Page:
Tue ,12/02/2019

Hmmm….Once again, Discovery giveth, and taketh away. On the one hand, we get the teaser of Number One coming to visit at the start of the episode (in the form of Rebecca Romijn – nice!) but despite the V’ger-esque main plot, we get a bit of a distraction with the parallel Tilly/spores plot, which IMHO wasn’t nearly as well executed (even though I actually enjoy Tig Notaro’s character well enough, kind of a blue-collar Scotty with even less respect for authority).

But I’m still unsure why they (the writers, not the actors) arguably strayed from the main longer-term plotline (going after Spock) to detour to these weird, arguably derivative minor side stories? The one involving Saru was completely predictable, guys? Come on.

The acting is still great, hoping for more for other members of the bridge crew as we go….onward….

candybowl

The Summer of 1787 – David O. Stewart

Mon ,04/02/2019

Also finished this book a few days ago – this is the biographical story of the Constutional Convention, held in Philadelphia over several brutally hot months, where many (but certainly not all and some only sporadically) Founding Fathers and other wise men debated, re-debated, wrote, pontificated and argued over the ultimate form of our resulting Constitution and Bill of Rights. We all owe them a lot, even if the document wasn’t perfect by any means (ignored slavery, womens’ suffrage and some other key areas that have been mostly amended since. While there are certainly areas to the narrative the author points out are lacking (as he notes, we rely today much more on Madison’s extensive notes and some letters from other attendees but are still largely in the dark about outside meetings and gatherings that took place in and around the Convention all summer long by various groups) – I’d actually like to read more, if it existed…..

Other views:
BookBrowse
Goodreads
Amazon

candybowl

woops!

Tue ,22/01/2019

but funny, too…

‘Ancient’ stone circle in Scotland turns out to be a 1990s replica

candybowl

Star Trek: Discovery – Brother (Ep. 1, S2)

Sun ,20/01/2019

Finally, it’s restarted. After the craziness of last year which saw Captain ‘Malfoy’ (Lorca) disintegrated into a Klingon ‘battlestar’ and Capt. Georgiou (sp?) come back in ‘evil’ format – what craziness awaits this season?

So far, so good. While they re-introduce (indirectly) Mr Spock, and (directly) Capt. Pike – it works for me so far. Because Burnham is still the backbone of the show, as she should be. But they finally give others (besides Burnham and Saru) on the bridge >actual things to do, and dialog – keep it up!

I also thought Capt. Pike looked familiar in a small way – and courtesy of IMDB …he was Black Bolt in the short-lived Inhumans series from a year or two ago – got it.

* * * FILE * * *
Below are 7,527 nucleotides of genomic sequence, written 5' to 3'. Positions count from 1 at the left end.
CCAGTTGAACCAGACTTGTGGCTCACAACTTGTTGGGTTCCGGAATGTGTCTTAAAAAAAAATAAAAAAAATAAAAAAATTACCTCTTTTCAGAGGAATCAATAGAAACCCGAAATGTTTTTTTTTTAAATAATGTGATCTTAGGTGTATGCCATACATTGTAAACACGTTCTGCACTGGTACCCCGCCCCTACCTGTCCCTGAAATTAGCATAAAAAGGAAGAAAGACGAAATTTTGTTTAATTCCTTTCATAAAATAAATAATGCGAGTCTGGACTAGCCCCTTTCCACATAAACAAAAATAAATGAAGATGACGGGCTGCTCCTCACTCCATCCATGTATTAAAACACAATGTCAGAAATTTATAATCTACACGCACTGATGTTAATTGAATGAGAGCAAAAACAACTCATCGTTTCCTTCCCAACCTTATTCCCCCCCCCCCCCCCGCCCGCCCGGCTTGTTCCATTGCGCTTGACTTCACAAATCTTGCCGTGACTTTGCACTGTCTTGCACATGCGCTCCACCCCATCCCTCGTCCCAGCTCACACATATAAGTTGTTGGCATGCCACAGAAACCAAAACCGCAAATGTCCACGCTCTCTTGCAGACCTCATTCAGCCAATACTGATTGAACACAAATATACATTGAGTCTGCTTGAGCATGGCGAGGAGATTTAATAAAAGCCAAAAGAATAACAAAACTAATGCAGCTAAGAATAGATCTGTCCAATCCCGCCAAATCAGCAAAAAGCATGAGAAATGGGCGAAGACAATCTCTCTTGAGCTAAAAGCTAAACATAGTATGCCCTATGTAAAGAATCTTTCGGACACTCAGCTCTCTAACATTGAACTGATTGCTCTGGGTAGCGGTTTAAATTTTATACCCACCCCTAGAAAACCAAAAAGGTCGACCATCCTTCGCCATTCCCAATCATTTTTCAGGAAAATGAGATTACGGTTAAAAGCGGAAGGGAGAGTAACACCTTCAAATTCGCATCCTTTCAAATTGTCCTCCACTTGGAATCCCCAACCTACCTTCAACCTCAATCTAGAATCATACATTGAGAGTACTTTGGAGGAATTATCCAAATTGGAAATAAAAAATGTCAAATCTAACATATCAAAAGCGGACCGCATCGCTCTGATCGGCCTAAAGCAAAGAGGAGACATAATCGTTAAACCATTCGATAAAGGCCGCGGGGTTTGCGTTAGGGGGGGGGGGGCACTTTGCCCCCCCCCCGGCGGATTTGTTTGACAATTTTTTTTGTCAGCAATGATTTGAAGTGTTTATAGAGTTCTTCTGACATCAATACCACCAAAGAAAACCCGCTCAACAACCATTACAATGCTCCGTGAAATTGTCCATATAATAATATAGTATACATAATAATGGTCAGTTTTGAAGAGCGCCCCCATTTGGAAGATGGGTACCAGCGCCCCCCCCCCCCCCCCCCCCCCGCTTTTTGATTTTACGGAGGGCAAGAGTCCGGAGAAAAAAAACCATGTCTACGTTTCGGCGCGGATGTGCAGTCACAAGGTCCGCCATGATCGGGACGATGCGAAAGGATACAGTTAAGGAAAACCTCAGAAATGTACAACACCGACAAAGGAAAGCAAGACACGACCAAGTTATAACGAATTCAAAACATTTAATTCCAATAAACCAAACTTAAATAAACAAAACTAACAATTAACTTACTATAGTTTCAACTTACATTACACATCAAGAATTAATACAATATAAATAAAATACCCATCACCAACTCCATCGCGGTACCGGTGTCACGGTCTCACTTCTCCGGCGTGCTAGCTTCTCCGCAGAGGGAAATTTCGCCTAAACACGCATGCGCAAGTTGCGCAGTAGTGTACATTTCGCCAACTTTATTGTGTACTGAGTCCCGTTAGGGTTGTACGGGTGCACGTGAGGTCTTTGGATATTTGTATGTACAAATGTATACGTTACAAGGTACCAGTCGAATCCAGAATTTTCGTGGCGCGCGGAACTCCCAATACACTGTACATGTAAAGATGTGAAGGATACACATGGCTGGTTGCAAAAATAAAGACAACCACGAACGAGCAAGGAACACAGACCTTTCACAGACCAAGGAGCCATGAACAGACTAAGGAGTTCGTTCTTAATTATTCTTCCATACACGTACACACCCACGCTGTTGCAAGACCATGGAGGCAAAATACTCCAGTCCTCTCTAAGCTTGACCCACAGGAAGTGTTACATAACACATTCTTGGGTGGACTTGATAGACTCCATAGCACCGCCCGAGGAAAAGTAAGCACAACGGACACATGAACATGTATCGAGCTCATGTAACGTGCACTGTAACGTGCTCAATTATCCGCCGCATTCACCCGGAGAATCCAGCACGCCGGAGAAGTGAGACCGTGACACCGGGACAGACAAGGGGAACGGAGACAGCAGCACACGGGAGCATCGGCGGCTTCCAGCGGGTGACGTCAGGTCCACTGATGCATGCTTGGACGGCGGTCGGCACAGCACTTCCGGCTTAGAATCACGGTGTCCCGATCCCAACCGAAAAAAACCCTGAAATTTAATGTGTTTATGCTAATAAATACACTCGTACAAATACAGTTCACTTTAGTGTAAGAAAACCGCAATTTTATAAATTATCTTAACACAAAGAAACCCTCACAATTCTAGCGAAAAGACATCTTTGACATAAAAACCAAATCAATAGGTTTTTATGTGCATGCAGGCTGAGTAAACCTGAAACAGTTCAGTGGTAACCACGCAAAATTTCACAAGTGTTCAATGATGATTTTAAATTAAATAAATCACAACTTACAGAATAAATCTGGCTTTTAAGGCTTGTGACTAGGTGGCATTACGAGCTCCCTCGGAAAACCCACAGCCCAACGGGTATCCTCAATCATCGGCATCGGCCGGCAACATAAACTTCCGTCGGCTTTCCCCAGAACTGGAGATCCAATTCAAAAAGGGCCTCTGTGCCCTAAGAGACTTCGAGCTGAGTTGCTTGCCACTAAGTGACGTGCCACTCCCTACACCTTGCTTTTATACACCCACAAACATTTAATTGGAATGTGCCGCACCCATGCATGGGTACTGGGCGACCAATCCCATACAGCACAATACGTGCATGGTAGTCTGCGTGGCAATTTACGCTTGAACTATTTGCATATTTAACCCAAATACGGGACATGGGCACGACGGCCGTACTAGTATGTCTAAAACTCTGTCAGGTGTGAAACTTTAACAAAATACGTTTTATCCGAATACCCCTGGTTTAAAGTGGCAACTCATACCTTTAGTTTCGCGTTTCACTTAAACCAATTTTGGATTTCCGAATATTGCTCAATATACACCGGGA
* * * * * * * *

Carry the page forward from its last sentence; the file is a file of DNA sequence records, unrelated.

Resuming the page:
eagerly awaiting Ep. 2……

IMDB

‘Star Trek: Discovery’ Review: Season 2, With Pike and Spock, Boldly Charts a New Course (alert: spoilers)

Star Trek: Discovery Season 2 Episode 1 Review: Brother (Spoiler Free)

NOTE: I’m not completely in agreement this second review is ‘spoiler free’

Candybowl

2001…..still a landmark.

Sat ,26/05/2018

And given we are lucky enough to have restored one of the few remaining Cinerama theaters in the country (after all these years), we can actually WATCH the movie in its original intended format – that screen is huge, and the movie still holds up well to this day. I go about every other year when it comes around and it’s still worth it. So many other sci-fi movies just don’t hold up anymore for various reasons but this one……

2001 set the standard for the next 50 years of hard (and some soft) sci-fi

candybowl

RIP…

Wed ,24/01/2018

Ursula K. Le Guin, acclaimed for her fantasy fiction, is dead at 88

candybowl

Stormtrooper!

Wed ,17/01/2018

Saw (finally) The Last Jedi last night. Spoiler-laden review coming next, but in the meantime… 🙂

candybowl

Being Evel.

Wed ,03/01/2018

Saw this documentary yesterday – pretty interesting, actually. It’s a look back at the life of Evel Knievel, hosted in part by Johnny Knoxville, several of Evel’s contemporaries, and sports broadcasters like Frank Gifford (RIP), Jim McKay and other ABC Wide World of Sports luminaries. Weirdly, Geraldo is in there too.

As a kid in the 70’s, we all knew about Evel – hard to not know about him. And i’m halfway sure I had one of those Ideal Stunt Cycle toys they show (or had friends who had one – I definitely remember the commercials). I also remembered that EK had spent a bit of time in jail, but didn’t know the details until seeing this movie (pretty scary, actually).

I was also very vague on the whole Snake River rocket jump attempt in ’74, but they sure go into a lot of detail here – sounds like a scary event for a lot of reasons, most of them not positive (for attendees as well as EK). As the story progresses from around that point and beyond, his decline and excesses get hard to watch, and in a couple of key areas, hard to forgive.

While I’m not ready to lionize him quite the way that Johnny Knoxville, Tony Hawk and others seen here do – you can’t argue with his influence on their (and similar) careers, and the industries they spawned (extreme sports, X-Games, etc.).

And I definitely *will* say, that he’s a true American Icon, for better or worse (to the filmmakers’ credit, they cover both) – and yet another example of being true to your dreams.

candybowl